It was a reference to McCain's recent inartful admission that he was not sure how many homes he owns.
Before a vast crowd spilling out from the front of the Old State Capitol, Obama said Biden was "what many others pretend to be - a statesman with sound judgment who doesn't have to hide behind bluster to keep America strong."
Democrats coalesced quickly around Obama's selection of the 65-year-old veteran of three decades in the Senate - a choice meant to provide foreign policy heft to the party's ticket for the fall campaign against McCain and the Republicans.
Obama made a symbolic choice for the ticket's first joint appearance.
It was a brutally cold winter day more than a year ago when he stood outside the historic structure in the Illinois capital to launch his quest for the White House.
He returned this day in sunshine, the party's improbable nominee-in-waiting, a 47-year-old black man who outdistanced a crowded field of far better-known and more experienced rivals for the nomination.
The Democratic National Convention opens on Monday to nominate him as president and Biden as vice president, the ticket that Democrats hope to ride into the White House after eight years of Republican rule.
McCain's convention opens on Labor Day. He has yet to select a running mate.
Polls indicate a highly competitive race at the end of a summer in which McCain eroded what had been Obama's slender advantage in the national surveys.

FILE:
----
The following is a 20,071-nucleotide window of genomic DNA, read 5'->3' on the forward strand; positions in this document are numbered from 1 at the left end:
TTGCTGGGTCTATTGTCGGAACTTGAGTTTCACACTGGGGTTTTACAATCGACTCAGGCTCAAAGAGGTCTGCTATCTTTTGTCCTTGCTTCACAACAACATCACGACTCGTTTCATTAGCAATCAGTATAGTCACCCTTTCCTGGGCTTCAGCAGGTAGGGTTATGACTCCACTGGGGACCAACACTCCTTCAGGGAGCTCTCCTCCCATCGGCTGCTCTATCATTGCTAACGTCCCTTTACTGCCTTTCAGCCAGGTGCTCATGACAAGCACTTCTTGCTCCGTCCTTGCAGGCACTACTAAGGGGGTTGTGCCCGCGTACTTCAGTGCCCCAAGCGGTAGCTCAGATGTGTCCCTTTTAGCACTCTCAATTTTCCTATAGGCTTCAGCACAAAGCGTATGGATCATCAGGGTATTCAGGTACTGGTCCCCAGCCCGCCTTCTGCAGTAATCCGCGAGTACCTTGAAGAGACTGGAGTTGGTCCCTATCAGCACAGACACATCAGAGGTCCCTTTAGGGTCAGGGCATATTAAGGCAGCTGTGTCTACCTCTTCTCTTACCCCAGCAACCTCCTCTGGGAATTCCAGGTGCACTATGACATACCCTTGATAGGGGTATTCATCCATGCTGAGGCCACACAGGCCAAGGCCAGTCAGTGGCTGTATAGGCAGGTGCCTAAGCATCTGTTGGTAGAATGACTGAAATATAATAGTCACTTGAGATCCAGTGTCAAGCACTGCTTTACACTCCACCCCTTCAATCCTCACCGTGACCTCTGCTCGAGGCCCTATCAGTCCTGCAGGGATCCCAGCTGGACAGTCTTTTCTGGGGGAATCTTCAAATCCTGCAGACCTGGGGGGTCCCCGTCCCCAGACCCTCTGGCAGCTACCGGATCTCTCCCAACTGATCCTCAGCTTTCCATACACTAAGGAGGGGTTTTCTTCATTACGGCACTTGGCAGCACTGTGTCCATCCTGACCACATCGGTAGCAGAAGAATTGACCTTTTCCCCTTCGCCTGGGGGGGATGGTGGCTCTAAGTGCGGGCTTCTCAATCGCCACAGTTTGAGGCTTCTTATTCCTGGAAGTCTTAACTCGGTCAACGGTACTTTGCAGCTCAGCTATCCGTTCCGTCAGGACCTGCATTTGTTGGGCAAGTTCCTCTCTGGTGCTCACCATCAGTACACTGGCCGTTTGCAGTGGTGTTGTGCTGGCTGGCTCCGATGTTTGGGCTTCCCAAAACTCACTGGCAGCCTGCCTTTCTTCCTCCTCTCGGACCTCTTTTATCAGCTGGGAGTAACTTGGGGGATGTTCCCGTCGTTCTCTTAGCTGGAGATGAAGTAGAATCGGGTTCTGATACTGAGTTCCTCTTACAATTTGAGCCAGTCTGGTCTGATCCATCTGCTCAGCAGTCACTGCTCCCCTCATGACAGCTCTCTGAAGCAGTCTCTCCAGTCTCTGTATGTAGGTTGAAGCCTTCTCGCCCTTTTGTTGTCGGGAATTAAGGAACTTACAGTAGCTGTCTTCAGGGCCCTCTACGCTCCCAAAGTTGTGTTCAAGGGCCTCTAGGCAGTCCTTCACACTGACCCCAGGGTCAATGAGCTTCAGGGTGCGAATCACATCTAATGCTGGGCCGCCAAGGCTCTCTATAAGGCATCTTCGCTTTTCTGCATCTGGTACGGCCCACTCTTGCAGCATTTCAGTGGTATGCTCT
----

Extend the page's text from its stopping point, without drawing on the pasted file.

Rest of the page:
Obama brought Biden on stage with his glowing introduction to the strains of Bruce Springsteen's "The Rising."
The newly named running mate moved center stage in shirt-sleeves at a brisk trot that belied his 65 years, and embraced Obama.
"I'm glad to be here," said the man who has twice sought the presidency and emerged as Obama's pick only in the past few days.
Thousands of newly printed signs bearing the words Obama/Biden sprouted in the crowd that waited in anticipation in 90-degree temperatures.
Both Obama and Biden spoke for 16 minutes - unlikely a coincidence given Biden's reputation for verbosity.
Obama's remarks were carefully crafted to emphasize Biden's accomplishments in the Senate, his blue-collar roots and - above all - his experience on foreign policy.
"I can tell you Joe Biden gets it," he said. "He's that unique public servant who is at home in a bar in Cedar Rapids and the corridors of the Capitol, in the VFW hall in Concord, and at the center of an international crisis," he said.
Obama recounted the personal tragedy that struck Biden more than 30 years ago, within days of his election to the Senate, when his first wife and their child were killed in an automobile accident.
He said Biden raised his surviving children as a single parent, commuting between the Capitol and Delaware daily on the Amtrak train.
"For decades, he has brought change to Washington, but Washington hasn't changed him," Obama said, attempting to blunt an emerging Republican line of attack that notes Biden's 30 years in the polished corridors of the Capitol.
"He's an expert on foreign policy whose heart and values are rooted firmly in the middle class."